Driving Maui Mad
the road test for a drivers' license has never been pleasant, but the experience
brought Kalai Ing, 24, to tears. She says that while taking her test two years
ago in Kahului, Maui, the examiner yelled at her while she merged with traffic
and made demeaning comments before failing her. "He told me, 'Who taught you how
to drive?' Ing says. "He said it must have been a female, because of how slow
I was driving. It wasn't a good experience. I was scared to go back."|
She's not alone. It seems as though everyone on Maui has a story to tell about the Department of Motor Vehicles. No one wants unsafe drivers on the road, but Maui may have gone overboard. Tales of nasty examiners, impenetrable red tape and a 60-percent road-test failure rate have given the Maui DMV a bad reputation.
The Maui examiners may not even know how to drive correctly, at least as safe driving is defined by the state of Hawai'i. Charles Hall, a state-certified driving instructor, says, "The examiners are very strict, and their interpretations are in some cases incorrect. We're teaching the students one thing, and [the examiners] are evaluating for something different." He says he's had students fail for not stopping at a yield sign and for letting the steering wheel slide through their hands when exiting a turn-both permitted under state regulations.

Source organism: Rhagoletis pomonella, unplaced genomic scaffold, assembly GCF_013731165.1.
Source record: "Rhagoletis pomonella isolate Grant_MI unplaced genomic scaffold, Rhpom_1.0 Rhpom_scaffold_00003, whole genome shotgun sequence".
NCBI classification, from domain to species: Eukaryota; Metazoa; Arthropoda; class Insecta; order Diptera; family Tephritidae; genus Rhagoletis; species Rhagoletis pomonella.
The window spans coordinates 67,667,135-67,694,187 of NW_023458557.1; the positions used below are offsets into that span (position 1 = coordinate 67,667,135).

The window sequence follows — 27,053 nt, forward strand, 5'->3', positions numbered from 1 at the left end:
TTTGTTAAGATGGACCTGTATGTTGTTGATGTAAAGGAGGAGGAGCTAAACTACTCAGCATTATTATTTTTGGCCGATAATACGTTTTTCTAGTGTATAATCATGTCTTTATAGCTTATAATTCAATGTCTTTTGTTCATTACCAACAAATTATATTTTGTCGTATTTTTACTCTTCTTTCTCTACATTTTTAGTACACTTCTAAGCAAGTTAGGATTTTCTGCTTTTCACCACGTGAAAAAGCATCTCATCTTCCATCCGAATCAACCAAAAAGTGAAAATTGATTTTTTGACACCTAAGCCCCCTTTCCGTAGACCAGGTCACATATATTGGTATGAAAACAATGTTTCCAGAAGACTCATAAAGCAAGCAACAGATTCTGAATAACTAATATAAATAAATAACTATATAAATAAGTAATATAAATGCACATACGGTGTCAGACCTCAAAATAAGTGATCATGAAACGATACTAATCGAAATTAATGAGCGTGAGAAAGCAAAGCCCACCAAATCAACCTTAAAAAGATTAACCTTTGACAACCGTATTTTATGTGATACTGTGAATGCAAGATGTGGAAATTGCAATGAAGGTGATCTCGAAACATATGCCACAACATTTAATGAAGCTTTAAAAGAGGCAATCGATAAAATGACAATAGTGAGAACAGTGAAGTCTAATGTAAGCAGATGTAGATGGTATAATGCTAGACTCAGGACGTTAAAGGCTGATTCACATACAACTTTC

The head of the Maui DMV, county finance director Keith Regan, acknowledges there may be a problem, and says he is working with the state Department of Transportation to coordinate standards and practices.
Gordon Hong, the state official in charge of the project, is also considering putting county examiners through the same driver education program that certified driving instructors such as Hall undergo, to ensure everyone is on the same page. "They're understaffed, overworked and they don't have the time to do the training, so we're looking into some type of computer training," Hong says.
Understaffing and budget restrictions have been big factors in the problem, according to Regan. The main branch in Kahului, the only one currently conducting road tests (more than 9,000 last year), has just five examiners. "When the demand is growing, and you're not providing the staffing to keep up with it, you're going to run into a problem eventually," Regan says.
Maui County's 2005 budget allows for seven additional positions at the DMV, including one examiner.
The Maui DMV is also beginning to address the attitude complaints. The entire office closed on May 20 for a department-wide customer-service training day, which Regan says has already helped.
O'ahu residents might be wondering how their DMV compares. Although Honolulu DMV officials claim not to know their road test pass/fail rate, they did record the number of new licenses issued last year (12,497, not including out-of-state transfers) and the total number of road tests administered during that period (34,968). That translates to a failure rate of more than 60 percent, similar to Maui County's rate.
As far as customer service, the O'ahu DMV is actually preferred by some frustrated Maui residents, who fly to Honolulu for their road tests. After failing on Maui, Kalai Ing did just that, and passed. "I was more relaxed, because [the examiner] was calm," she says. "It was really different from taking it on Maui."
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